One of the most commonly asked questions is "How much is my WWII German badge worth?". A price guide is included here to address this question. The value of the badges and awards is reviewed over a period of several years. A trend can be observed. The present worth of the German badges in the collector's market is illustrated.

This service is provided free of charge to the visitor/enthusiast courtesy of MilitaryItems.com, a company dedicated to the preservation of military history and to providing quality military antiques and collectibles to museums, institutions and the general public.

  1. FAQ's
  2. Medal Anatomy
  3. Identifying fakes and reproductions
  4. RZM manufacturing codes
  5. LDO manufacturing codes
  6. Construction materials
  7. Pins, hinges and other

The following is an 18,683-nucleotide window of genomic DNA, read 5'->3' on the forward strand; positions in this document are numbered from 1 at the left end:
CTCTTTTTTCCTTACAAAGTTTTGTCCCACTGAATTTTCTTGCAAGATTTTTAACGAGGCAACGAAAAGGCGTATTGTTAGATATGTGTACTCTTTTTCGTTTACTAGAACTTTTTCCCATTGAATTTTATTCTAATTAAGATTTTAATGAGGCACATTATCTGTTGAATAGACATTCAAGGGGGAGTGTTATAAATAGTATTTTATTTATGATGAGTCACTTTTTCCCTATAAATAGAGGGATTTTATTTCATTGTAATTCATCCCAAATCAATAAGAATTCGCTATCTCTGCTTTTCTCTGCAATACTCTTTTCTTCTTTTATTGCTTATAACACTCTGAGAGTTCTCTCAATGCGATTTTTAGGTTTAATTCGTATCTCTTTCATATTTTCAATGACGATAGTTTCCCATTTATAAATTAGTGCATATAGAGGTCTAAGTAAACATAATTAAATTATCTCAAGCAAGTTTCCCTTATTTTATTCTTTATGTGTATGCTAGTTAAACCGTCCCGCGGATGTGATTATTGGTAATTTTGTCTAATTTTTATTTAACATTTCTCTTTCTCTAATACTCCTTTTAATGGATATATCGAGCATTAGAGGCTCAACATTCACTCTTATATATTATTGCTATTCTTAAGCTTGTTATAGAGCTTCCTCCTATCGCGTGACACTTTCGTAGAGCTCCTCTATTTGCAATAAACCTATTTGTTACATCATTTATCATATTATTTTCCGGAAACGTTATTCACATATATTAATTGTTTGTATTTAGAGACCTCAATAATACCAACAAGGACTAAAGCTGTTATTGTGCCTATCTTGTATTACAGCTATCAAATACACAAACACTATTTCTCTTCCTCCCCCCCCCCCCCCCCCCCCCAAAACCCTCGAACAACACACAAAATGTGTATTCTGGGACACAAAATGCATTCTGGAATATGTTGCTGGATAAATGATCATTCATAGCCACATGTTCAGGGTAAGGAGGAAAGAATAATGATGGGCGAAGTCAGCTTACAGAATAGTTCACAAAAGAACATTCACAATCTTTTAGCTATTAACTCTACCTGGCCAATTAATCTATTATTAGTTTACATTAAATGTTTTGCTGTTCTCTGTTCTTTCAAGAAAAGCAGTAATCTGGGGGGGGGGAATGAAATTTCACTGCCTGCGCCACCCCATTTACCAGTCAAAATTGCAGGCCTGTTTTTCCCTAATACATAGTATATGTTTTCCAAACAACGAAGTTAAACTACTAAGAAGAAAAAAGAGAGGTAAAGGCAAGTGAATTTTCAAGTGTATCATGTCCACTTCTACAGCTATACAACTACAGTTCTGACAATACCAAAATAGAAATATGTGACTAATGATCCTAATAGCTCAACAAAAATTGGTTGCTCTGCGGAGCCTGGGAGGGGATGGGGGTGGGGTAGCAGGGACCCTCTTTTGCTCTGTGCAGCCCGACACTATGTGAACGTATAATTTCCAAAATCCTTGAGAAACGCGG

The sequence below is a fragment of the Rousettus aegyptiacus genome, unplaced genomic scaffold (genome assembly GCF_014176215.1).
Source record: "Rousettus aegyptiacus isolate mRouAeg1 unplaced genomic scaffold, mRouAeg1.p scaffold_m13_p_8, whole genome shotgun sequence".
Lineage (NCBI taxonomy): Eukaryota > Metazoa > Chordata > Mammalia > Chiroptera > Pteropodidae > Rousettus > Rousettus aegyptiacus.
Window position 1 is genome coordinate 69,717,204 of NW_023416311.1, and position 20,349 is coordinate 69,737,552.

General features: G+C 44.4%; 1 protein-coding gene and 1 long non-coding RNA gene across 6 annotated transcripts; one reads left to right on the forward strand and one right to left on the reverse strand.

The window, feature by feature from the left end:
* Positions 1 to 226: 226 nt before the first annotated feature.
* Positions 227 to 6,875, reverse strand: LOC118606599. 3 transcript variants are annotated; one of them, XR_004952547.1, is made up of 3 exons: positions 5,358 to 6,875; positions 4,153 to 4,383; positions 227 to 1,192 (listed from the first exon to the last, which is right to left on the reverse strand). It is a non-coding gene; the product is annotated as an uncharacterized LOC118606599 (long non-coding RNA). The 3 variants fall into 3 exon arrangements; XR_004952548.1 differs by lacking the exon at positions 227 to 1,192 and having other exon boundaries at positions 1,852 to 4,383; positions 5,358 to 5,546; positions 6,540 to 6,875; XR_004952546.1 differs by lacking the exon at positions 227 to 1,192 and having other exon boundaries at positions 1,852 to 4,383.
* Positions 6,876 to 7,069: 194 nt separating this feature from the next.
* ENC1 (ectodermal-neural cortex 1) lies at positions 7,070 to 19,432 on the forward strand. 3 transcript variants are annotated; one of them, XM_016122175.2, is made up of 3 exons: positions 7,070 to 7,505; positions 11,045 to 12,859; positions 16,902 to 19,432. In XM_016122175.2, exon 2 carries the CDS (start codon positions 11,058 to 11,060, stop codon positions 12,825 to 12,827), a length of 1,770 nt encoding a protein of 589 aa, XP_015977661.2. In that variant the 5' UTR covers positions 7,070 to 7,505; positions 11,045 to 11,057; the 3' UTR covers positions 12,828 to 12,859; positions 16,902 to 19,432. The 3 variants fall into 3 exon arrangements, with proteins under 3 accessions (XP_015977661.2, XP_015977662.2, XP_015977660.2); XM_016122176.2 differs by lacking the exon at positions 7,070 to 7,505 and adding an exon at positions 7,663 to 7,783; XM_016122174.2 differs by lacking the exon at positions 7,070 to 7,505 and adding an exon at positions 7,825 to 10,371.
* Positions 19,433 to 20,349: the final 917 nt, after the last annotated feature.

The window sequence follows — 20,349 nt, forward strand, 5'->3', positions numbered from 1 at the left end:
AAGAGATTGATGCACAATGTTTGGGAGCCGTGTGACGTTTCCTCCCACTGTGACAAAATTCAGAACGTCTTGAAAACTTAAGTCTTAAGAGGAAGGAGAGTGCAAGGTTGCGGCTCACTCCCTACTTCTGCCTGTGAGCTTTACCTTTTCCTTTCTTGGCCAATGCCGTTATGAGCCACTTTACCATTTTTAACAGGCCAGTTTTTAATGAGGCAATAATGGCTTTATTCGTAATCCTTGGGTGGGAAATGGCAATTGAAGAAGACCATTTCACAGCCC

8. Perspective view
  9. Purchasing a WWII German Combat badge

WE BUY German German badges, pins and medals - All types of WWII German civilian awards. Whether it is for fire department, police. civil defense, Red Cross, Organization Todt, Luftsxhutz or any other civilian organization.

The process gets started by you sending us an Email . We will respond to your inquiry normally within 24 hours and in many cases much faster.

We can tell you what you have, what it is worth and how much we can pay you.

One item or an entire collection - Email Us .

The hinge of the badge was directly soldered to the main body. It was of heavy duty construction. The catch was located on the bottom portion of the badge. It was wide and directly soldered to the body as well.